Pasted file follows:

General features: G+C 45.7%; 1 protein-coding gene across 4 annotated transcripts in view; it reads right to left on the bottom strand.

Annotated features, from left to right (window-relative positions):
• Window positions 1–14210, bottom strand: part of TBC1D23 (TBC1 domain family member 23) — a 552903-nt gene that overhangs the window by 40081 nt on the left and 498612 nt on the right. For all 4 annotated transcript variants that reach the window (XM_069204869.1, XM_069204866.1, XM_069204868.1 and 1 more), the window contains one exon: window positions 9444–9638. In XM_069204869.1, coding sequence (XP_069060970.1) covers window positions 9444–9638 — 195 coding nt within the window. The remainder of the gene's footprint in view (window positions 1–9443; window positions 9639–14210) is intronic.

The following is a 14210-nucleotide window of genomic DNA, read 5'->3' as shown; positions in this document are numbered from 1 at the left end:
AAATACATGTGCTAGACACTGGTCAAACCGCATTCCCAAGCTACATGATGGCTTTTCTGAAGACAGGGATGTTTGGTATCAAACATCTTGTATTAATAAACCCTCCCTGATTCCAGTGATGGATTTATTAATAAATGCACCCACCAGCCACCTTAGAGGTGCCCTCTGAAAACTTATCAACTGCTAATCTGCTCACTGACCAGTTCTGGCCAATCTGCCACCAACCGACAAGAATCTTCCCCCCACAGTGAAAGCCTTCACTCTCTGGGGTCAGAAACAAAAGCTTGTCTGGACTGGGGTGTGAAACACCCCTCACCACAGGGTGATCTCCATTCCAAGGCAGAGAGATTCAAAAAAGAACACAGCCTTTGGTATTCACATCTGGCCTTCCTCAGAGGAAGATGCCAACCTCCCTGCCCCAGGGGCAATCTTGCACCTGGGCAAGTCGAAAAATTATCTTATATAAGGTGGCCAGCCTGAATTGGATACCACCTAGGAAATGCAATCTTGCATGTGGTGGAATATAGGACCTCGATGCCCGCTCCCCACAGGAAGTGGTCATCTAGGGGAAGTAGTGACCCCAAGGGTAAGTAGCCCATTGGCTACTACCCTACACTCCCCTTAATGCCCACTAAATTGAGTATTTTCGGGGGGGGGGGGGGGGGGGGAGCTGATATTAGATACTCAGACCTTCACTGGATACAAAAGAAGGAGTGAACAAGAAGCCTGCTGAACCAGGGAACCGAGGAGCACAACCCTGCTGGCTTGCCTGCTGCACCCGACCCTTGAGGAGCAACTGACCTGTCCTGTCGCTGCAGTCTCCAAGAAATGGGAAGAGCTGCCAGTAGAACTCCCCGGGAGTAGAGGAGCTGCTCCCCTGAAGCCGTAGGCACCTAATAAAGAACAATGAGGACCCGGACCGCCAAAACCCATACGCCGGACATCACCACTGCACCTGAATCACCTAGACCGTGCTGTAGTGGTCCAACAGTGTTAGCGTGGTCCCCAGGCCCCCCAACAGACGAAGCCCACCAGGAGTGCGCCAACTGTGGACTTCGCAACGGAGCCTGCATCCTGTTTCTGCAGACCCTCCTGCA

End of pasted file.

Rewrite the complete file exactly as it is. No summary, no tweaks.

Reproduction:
General features: G+C 45.7%; 1 protein-coding gene across 4 annotated transcripts in view; it reads right to left on the bottom strand.

Annotated features, from left to right (window-relative positions):
• Window positions 1–14210, bottom strand: part of TBC1D23 (TBC1 domain family member 23) — a 552903-nt gene that overhangs the window by 40081 nt on the left and 498612 nt on the right. For all 4 annotated transcript variants that reach the window (XM_069204869.1, XM_069204866.1, XM_069204868.1 and 1 more), the window contains one exon: window positions 9444–9638. In XM_069204869.1, coding sequence (XP_069060970.1) covers window positions 9444–9638 — 195 coding nt within the window. The remainder of the gene's footprint in view (window positions 1–9443; window positions 9639–14210) is intronic.

The following is a 14210-nucleotide window of genomic DNA, read 5'->3' as shown; positions in this document are numbered from 1 at the left end:
AAATACATGTGCTAGACACTGGTCAAACCGCATTCCCAAGCTACATGATGGCTTTTCTGAAGACAGGGATGTTTGGTATCAAACATCTTGTATTAATAAACCCTCCCTGATTCCAGTGATGGATTTATTAATAAATGCACCCACCAGCCACCTTAGAGGTGCCCTCTGAAAACTTATCAACTGCTAATCTGCTCACTGACCAGTTCTGGCCAATCTGCCACCAACCGACAAGAATCTTCCCCCCACAGTGAAAGCCTTCACTCTCTGGGGTCAGAAACAAAAGCTTGTCTGGACTGGGGTGTGAAACACCCCTCACCACAGGGTGATCTCCATTCCAAGGCAGAGAGATTCAAAAAAGAACACAGCCTTTGGTATTCACATCTGGCCTTCCTCAGAGGAAGATGCCAACCTCCCTGCCCCAGGGGCAATCTTGCACCTGGGCAAGTCGAAAAATTATCTTATATAAGGTGGCCAGCCTGAATTGGATACCACCTAGGAAATGCAATCTTGCATGTGGTGGAATATAGGACCTCGATGCCCGCTCCCCACAGGAAGTGGTCATCTAGGGGAAGTAGTGACCCCAAGGGTAAGTAGCCCATTGGCTACTACCCTACACTCCCCTTAATGCCCACTAAATTGAGTATTTTCGGGGGGGGGGGGGGGGGGGGAGCTGATATTAGATACTCAGACCTTCACTGGATACAAAAGAAGGAGTGAACAAGAAGCCTGCTGAACCAGGGAACCGAGGAGCACAACCCTGCTGGCTTGCCTGCTGCACCCGACCCTTGAGGAGCAACTGACCTGTCCTGTCGCTGCAGTCTCCAAGAAATGGGAAGAGCTGCCAGTAGAACTCCCCGGGAGTAGAGGAGCTGCTCCCCTGAAGCCGTAGGCACCTAATAAAGAACAATGAGGACCCGGACCGCCAAAACCCATACGCCGGACATCACCACTGCACCTGAATCACCTAGACCGTGCTGTAGTGGTCCAACAGTGTTAGCGTGGTCCCCAGGCCCCCCAACAGACGAAGCCCACCAGGAGTGCGCCAACTGTGGACTTCGCAACGGAGCCTGCATCCTGTTTCTGCAGACCCTCCTGCA